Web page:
IMBIBE: Mr. Natural
Will Bucklin makes gnarly wines from ancient vines.
JACKSON HOLE, WY – I’m pretty sure winemaker Will Bucklin would shudder at being called a hippie. I’m of the opinion that the proprietor of Sonoma’s Bucklin winery (founded with siblings Arden, Kate and Ted) is probably uncomfortable with any label, except perhaps winemaker and/or farmer. He’s a down-to-earth (literally) guy who spends most of his time tending to soil.
Bucklin is one of the most interesting characters I’ve ever met—someone with a great sense of humor who is fascinating to engage with on topics far beyond just winemaking, including 1970s music. He tends to call me the “Zappa Guy,” since one of our earliest conversations revolved around the music he listens to while on his tractor working the vineyards.
Although he has a lot of beliefs and principles concerning winemaking, Bucklin ultimately believes in nature. There are only three things he will add to his wines, and only if necessary, the goal being “to add nothing.” Those three things are water (in cases of dehydration due to a hot harvest), tartaric acid (which is already found in grapes naturally) for stabilization if required, and minimal sulfites. The yeast in his wine is natural; yeast culture builds up in the vineyard and the winery, and these are native indigenous yeasts. “If we can deliver perfect grapes to the winery, they are all prepped to become wine and all the winemaker has to do is punch down [the wine cap], press and bottle,” Bucklin said.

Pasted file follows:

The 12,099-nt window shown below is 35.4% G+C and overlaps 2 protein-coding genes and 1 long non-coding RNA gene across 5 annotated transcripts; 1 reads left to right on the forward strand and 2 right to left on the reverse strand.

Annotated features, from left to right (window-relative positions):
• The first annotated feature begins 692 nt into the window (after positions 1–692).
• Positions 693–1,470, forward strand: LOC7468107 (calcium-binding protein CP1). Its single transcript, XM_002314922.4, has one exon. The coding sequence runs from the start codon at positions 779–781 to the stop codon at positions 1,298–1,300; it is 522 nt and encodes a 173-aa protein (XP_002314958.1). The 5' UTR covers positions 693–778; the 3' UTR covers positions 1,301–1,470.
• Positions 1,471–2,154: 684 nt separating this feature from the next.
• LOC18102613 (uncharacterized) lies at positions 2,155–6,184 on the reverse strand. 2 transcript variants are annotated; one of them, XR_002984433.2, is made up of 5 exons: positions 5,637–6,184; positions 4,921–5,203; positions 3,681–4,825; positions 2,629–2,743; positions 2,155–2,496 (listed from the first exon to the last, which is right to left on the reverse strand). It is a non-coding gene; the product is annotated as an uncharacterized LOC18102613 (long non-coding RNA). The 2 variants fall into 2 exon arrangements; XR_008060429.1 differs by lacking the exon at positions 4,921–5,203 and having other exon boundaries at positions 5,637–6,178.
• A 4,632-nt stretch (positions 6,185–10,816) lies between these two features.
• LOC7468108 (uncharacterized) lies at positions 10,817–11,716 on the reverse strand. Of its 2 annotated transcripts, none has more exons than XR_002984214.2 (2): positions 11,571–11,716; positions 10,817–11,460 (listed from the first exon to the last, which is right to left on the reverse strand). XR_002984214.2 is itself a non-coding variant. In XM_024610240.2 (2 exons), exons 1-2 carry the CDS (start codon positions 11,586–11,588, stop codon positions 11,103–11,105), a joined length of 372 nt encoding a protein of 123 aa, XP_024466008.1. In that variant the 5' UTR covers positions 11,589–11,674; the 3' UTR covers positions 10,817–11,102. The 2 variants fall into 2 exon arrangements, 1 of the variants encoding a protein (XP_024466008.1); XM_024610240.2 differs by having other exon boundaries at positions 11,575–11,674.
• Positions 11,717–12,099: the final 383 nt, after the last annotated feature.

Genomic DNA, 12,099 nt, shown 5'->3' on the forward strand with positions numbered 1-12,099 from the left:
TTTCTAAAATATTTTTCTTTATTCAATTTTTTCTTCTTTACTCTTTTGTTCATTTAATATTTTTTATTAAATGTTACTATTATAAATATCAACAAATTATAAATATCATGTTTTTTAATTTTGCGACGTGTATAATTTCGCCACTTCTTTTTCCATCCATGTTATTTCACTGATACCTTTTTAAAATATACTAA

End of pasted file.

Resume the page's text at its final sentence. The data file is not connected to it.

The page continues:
He is also an adherent of dry-farming. With hearty, gnarly wines—established in 1885 and thought to be Sonoma’s oldest vineyard—the Bucklin vineyards aren’t irrigated. Bucklin believes watering vines dilutes their fruit intensity.
At the winery, farming techniques are probably similar to those used in the 1800s: No herbicides, pesticides, or chemical fertilizers are used, and even pest maintenance is “natural.” “We don’t scare away or kill animals,” Bucklin said. “We try to redirect them,” with the use of fencing and other techniques to try to manage gophers, bobcats, deer and such.
Although I tend to think of him as “Mr. Natural,” he’s also a science advocate. He doesn’t believe in biodynamics (where’s the scientific evidence for biodynamic winemaking claims?), and is not averse to busting out a microscope. Having said that, Bucklin wines aren’t “laboratory” wines. He would be the first to tell you that great wine is made in the vineyard. And, Bucklin thinks of himself as merely a custodian of the Old Hill Ranch vineyard. It was there long before he and his family came along, and will be there (hopefully) long after they’re gone. In the interim, his job—not to put too fine a point on it—is to not fuck it up.
Bucklin wines are field blends. The 24-acre Old Hill vineyard is about three-quarters Zinfandel, the rest being Grenache, Alicante Bouchet and a dozen or so other varieties. I’ve written previously about Bucklin wines such as his Rosé, Ancient Field Blend Zinfandel, Bambino Zinfandel, Grenache, Cabernet Sauvignon and others. They are all spectacular, affordable and as natural as wine comes. PJH